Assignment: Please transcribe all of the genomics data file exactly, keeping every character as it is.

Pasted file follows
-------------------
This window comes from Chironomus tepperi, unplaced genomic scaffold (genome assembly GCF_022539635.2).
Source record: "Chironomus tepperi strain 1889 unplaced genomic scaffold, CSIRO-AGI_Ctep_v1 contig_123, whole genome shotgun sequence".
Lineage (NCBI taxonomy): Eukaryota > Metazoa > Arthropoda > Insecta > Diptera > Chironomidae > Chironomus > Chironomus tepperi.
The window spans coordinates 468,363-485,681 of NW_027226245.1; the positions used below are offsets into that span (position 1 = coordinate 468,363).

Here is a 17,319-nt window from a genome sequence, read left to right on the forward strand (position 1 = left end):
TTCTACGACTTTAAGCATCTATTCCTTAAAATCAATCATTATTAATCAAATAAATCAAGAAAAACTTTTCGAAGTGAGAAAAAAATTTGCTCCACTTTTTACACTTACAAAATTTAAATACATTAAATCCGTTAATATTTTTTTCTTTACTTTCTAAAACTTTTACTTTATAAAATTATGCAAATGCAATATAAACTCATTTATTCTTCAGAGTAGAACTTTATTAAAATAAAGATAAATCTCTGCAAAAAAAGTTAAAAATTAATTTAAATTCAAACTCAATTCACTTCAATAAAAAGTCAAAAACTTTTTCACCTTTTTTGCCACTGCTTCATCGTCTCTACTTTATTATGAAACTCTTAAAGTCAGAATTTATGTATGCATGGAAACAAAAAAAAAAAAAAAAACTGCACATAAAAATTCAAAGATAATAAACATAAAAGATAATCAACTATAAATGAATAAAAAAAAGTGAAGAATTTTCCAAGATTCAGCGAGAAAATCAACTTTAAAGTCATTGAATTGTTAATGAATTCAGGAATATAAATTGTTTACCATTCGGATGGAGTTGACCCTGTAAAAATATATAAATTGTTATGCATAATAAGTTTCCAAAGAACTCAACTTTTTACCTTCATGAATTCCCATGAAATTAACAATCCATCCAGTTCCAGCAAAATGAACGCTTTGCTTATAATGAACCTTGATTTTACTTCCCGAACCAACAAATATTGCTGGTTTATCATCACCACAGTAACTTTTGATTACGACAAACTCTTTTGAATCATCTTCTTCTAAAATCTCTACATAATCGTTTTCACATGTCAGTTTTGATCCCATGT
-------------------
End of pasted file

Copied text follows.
This window comes from Chironomus tepperi, unplaced genomic scaffold (genome assembly GCF_022539635.2).
Source record: "Chironomus tepperi strain 1889 unplaced genomic scaffold, CSIRO-AGI_Ctep_v1 contig_123, whole genome shotgun sequence".
Lineage (NCBI taxonomy): Eukaryota > Metazoa > Arthropoda > Insecta > Diptera > Chironomidae > Chironomus > Chironomus tepperi.
The window spans coordinates 468,363-485,681 of NW_027226245.1; the positions used below are offsets into that span (position 1 = coordinate 468,363).

Here is a 17,319-nt window from a genome sequence, read left to right on the forward strand (position 1 = left end):
TTCTACGACTTTAAGCATCTATTCCTTAAAATCAATCATTATTAATCAAATAAATCAAGAAAAACTTTTCGAAGTGAGAAAAAAATTTGCTCCACTTTTTACACTTACAAAATTTAAATACATTAAATCCGTTAATATTTTTTTCTTTACTTTCTAAAACTTTTACTTTATAAAATTATGCAAATGCAATATAAACTCATTTATTCTTCAGAGTAGAACTTTATTAAAATAAAGATAAATCTCTGCAAAAAAAGTTAAAAATTAATTTAAATTCAAACTCAATTCACTTCAATAAAAAGTCAAAAACTTTTTCACCTTTTTTGCCACTGCTTCATCGTCTCTACTTTATTATGAAACTCTTAAAGTCAGAATTTATGTATGCATGGAAACAAAAAAAAAAAAAAAAACTGCACATAAAAATTCAAAGATAATAAACATAAAAGATAATCAACTATAAATGAATAAAAAAAAGTGAAGAATTTTCCAAGATTCAGCGAGAAAATCAACTTTAAAGTCATTGAATTGTTAATGAATTCAGGAATATAAATTGTTTACCATTCGGATGGAGTTGACCCTGTAAAAATATATAAATTGTTATGCATAATAAGTTTCCAAAGAACTCAACTTTTTACCTTCATGAATTCCCATGAAATTAACAATCCATCCAGTTCCAGCAAAATGAACGCTTTGCTTATAATGAACCTTGATTTTACTTCCCGAACCAACAAATATTGCTGGTTTATCATCACCACAGTAACTTTTGATTACGACAAACTCTTTTGAATCATCTTCTTCTAAAATCTCTACATAATCGTTTTCACATGTCAGTTTTGATCCCATGT